Most of us have been this person.  In fact, I’m pretty sure I can say with confidence and complete accuracy that all of us have fallen short of faith in our walk with God.

Grace covers our failures.  Love covers a multitude of sins.

We don’t have to despair because we don’t measure up for God knows our makeup, since He made it, and realizes that we are but dust.  He never treats us like our sins deserve but gives us grace to fulfill His good purpose.  How many of us haven’t been of two minds about which direction we should take?  I know that I’ve struggled to understand how to approach my life with clarity and confidence.  I failed God and myself (not to mention many other people) so many times in my pursuit of His plan for me that humiliation has made me quite cautious.

And thus the lesson in faith is complete.

What does James say is the sign of true religion?  A tight rein on one’s tongue.  If I have been humbled to the point of caution, taking care about what I say, reveal or give away, I am being wise in God’s eyes.  At the same time, not speaking what God intends for us to say is also faithless.  Jesus said,  “If any man is ashamed of me and my words, the Son of man will be ashamed of him in the presence of God and the holy angels.”  (Slight paraphrase there.)  To be afraid to speak the Scripture without censorship is just as much a lack of faith as not controlling our tongue.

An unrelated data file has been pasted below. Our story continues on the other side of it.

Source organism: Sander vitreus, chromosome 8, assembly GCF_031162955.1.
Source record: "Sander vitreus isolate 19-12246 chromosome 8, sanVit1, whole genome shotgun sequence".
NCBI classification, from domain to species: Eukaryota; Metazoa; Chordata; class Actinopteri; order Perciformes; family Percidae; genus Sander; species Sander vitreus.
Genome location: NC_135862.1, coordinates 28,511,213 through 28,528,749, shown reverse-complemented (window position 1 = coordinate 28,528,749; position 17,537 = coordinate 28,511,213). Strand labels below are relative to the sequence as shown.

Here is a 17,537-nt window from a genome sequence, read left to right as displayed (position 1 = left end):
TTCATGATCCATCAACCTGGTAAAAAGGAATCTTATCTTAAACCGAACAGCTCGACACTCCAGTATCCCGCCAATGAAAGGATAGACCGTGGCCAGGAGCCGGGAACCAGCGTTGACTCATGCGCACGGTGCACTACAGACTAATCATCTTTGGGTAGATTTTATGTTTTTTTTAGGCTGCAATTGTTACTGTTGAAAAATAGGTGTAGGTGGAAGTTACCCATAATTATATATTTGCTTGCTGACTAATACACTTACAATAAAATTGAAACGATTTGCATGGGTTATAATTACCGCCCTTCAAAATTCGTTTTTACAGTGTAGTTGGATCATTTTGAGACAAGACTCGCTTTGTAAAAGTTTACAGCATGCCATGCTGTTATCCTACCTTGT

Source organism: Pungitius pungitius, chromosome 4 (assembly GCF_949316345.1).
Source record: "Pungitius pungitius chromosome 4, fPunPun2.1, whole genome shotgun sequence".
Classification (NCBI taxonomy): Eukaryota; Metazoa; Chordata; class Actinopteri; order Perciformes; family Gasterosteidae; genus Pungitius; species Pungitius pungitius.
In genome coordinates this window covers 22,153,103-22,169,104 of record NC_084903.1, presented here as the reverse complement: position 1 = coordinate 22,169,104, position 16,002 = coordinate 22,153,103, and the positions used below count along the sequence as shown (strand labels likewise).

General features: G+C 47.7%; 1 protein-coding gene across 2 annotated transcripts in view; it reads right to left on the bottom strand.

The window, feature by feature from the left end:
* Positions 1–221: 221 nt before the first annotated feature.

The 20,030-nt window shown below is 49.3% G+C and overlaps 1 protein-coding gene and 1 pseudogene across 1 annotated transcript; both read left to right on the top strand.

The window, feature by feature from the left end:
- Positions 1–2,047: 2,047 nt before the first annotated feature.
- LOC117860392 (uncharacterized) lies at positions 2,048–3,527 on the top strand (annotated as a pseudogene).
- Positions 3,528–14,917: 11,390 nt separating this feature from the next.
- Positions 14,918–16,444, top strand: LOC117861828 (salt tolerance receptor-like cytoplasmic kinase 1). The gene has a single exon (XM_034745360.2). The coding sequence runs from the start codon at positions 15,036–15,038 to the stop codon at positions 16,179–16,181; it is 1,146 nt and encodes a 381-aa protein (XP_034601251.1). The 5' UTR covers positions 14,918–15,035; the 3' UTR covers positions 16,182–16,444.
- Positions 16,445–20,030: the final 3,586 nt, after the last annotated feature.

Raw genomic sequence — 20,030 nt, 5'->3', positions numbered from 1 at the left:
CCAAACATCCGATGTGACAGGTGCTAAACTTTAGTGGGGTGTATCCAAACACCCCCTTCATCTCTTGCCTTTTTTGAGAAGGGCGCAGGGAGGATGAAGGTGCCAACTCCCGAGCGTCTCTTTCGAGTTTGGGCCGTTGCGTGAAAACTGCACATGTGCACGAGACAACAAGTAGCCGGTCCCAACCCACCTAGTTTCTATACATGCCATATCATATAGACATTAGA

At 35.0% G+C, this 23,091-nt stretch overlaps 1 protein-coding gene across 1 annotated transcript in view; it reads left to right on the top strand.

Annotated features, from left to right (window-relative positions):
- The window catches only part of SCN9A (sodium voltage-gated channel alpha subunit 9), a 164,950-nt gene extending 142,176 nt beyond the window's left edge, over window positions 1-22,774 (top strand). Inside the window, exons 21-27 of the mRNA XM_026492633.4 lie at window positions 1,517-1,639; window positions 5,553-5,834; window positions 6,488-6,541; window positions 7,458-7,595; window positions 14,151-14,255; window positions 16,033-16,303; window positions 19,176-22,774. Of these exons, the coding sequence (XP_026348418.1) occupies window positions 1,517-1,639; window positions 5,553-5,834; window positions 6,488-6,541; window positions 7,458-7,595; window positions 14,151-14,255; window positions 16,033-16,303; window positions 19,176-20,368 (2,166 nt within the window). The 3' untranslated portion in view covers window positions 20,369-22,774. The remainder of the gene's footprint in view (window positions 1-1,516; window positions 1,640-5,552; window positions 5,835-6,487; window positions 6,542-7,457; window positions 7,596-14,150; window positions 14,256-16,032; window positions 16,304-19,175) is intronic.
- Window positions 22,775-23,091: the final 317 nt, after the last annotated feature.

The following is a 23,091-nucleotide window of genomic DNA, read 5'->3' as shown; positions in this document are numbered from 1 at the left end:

Paul warned Timothy in both his letters to refuse to argue about words or quarrel over the Word of God.  This means keeping a tight rein on our tongue where we know it will not accomplish anything.  It also means that anyone who is argumentative or quarrelsome about the message of the gospel or disputable matters in the Bible, is a double-minded person, not acting in faith or in harmony with the Spirit.

A prudent man keeps his knowledge to himself, but the heart of fools blurts out folly.  Proverbs 12:23.

We can squirm and avoid this truth all we want but the Bible is quite clear that if we don’t control out output, we are not godly.  A person growing in righteousness will learn what is good to say and what should be avoided.  A person bathed in the presence of Jesus’ Spirit will learn to trust that check in their heart when the circumstances raise the yellow or red flag.